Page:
Getting Personal About Preventing Suicide

All of us have been touched in some way by the crushing effect of emotional illness and the devastation of suicide. I’ve experienced it personally, and via loved ones, all of my life. For too many years this subject has been “taboo”, which only makes it worse. A beautiful and powerful new video just posted quietly last night on the Mormon Channel. It includes my friend Seth who shares his personal story. Seth has become a voice for those suffering with depression, hopelessness and thoughts of ending life. He’s made it OK to talk about it, and shows that this kind of struggle is not a “character flaw”. When the darkness of emotional illness closes in on the mind, even the very best and brightest cannot save themselves.

I’m so grateful that people are finally talking about the subject of mental and emotional illness & becoming educated. And now, the Church is adding a loud and clear voice to help end stigma and save lives.

This new video offers a voice of reason, kindness, & understanding. It is also a plea to reach out and be willing to “sit on the bench” for as long as it takes with someone who is suffering.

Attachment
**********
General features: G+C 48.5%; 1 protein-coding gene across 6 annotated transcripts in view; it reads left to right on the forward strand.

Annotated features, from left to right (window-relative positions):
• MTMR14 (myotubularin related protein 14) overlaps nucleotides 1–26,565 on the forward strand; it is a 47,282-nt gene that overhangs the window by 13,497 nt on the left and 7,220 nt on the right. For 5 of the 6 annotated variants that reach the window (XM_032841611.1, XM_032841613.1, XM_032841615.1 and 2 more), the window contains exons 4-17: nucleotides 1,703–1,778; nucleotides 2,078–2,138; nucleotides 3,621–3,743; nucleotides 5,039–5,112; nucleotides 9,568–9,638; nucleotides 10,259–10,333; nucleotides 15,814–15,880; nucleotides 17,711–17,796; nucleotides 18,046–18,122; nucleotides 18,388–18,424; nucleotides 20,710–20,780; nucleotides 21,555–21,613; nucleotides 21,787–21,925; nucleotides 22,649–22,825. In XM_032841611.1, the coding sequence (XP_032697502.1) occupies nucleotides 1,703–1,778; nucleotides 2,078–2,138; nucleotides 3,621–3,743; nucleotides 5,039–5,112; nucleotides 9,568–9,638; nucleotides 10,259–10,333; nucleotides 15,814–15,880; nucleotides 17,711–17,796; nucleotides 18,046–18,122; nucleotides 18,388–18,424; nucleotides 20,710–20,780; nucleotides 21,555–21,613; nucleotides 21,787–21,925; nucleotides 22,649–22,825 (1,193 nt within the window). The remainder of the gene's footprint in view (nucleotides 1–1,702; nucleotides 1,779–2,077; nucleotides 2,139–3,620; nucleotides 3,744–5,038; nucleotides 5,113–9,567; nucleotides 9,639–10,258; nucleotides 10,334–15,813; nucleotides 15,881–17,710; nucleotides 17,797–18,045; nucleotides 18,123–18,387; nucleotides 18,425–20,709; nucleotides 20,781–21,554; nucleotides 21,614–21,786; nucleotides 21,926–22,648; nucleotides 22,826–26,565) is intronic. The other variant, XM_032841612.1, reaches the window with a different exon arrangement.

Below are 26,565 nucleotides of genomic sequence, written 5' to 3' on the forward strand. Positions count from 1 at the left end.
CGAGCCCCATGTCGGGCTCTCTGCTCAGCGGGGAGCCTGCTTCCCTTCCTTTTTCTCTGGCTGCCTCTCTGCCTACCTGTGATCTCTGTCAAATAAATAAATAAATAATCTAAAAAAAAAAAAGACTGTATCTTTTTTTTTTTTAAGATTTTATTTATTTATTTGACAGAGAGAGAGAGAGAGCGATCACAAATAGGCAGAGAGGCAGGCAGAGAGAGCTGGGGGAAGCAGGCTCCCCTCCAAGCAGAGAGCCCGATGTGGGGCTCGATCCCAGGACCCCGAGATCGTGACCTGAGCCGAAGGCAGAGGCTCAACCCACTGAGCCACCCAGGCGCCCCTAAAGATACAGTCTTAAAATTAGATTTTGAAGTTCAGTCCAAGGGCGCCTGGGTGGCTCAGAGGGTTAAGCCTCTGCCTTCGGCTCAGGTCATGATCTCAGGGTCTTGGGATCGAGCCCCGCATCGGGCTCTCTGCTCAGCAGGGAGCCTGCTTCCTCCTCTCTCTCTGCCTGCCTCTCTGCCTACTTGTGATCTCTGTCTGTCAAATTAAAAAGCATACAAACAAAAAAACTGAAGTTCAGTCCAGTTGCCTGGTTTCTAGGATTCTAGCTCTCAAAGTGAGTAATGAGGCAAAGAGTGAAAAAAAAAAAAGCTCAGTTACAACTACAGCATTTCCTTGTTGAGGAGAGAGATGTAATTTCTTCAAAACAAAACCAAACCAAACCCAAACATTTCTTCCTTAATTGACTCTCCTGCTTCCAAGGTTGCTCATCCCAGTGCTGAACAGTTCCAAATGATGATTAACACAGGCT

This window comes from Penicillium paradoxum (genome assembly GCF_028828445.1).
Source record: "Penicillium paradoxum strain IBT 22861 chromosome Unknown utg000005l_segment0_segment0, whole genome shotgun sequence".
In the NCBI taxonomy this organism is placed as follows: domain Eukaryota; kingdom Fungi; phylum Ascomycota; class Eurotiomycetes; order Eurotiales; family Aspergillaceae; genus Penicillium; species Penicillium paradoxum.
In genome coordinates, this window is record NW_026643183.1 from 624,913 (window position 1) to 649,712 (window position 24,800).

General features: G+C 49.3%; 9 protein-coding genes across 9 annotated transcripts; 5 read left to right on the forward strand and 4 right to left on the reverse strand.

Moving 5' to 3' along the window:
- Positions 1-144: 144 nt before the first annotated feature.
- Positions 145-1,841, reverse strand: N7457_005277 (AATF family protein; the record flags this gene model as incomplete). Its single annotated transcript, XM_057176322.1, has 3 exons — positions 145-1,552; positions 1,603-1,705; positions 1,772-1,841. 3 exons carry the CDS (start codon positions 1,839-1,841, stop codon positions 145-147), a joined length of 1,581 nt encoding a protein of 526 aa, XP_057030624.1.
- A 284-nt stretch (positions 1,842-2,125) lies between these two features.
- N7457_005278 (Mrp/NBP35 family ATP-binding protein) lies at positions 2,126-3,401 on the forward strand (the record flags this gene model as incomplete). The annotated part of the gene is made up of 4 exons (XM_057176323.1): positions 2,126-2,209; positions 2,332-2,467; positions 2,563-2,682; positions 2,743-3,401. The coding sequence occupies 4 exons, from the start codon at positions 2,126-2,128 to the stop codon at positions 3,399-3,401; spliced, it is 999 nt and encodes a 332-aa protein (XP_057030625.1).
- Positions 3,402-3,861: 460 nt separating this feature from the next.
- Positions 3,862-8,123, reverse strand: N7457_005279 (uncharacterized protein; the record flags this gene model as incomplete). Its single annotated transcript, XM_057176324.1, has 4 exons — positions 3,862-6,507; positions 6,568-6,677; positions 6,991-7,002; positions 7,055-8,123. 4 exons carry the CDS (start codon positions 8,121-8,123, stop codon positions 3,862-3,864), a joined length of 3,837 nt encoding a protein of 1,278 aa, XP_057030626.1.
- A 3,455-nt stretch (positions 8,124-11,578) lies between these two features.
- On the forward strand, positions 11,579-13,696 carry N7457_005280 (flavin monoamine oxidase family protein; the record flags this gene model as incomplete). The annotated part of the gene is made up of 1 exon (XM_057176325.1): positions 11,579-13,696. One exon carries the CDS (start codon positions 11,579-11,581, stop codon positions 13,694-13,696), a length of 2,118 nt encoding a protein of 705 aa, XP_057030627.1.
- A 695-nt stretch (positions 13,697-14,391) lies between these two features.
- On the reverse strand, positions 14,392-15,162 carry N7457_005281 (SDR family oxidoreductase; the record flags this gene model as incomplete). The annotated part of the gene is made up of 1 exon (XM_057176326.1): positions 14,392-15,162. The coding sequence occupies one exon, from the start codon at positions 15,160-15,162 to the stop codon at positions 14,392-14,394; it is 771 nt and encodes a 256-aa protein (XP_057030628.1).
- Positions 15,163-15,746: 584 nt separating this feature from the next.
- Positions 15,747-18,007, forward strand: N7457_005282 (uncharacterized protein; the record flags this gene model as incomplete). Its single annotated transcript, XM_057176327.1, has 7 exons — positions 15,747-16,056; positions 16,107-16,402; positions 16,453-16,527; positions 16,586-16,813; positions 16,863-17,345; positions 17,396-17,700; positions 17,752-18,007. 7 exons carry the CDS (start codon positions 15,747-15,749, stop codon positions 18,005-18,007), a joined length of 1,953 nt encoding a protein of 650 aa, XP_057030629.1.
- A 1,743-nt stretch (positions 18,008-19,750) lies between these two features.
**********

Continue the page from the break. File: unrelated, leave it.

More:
The story behind this painting is featured in the new Mormon Channel video

The story behind this painting is featured in the new Mormon Channel video

We each have the power to be a savior for someone else.

I want to addressed something that was not really included in this video:

No matter how hard we try, sometimes a life is not saved.

When that happens, it is completely devastating for everyone left behind. The pain, guilt and  sorrows never end. Lives are shattered. I’ve watched the agony my dearest friend and her children have suffered over the past 9 years after losing her loving husband, and their sweet daddy to suicide.

Please don’t forget about “sitting on the bench” with the survivors! They have already lost so much. They NEED YOU to stay in their lives and help them keep walking one painful step at a time.

IF YOU ARE SUFFERING

You aren’t alone. Please tell someone how you are feeling! Even if you don’t think they care. People care about you and need you more than you know. You won’t feel like this forever. I promise. I know. I’ve been there.

TALK TO SOMEONE YOU TRUST, OR CALL 1-800-273-8255

IF YOU KNOW SOMEONE WHO IS SUFFERING

DON’T…

Shun, judge, pretend you know how they feel, preach, mock, expect anything of them, or ignore them!

IF YOU DON’T KNOW WHAT TO SAY, DON’T SAY ANYTHING! BUT, DON’T LEAVE!

DO…

Something kind, serve them, keep offering help, listen to them, talk with them, pray for them, show them that you care, notice them, offer resources, find help, stay actively involved in their life.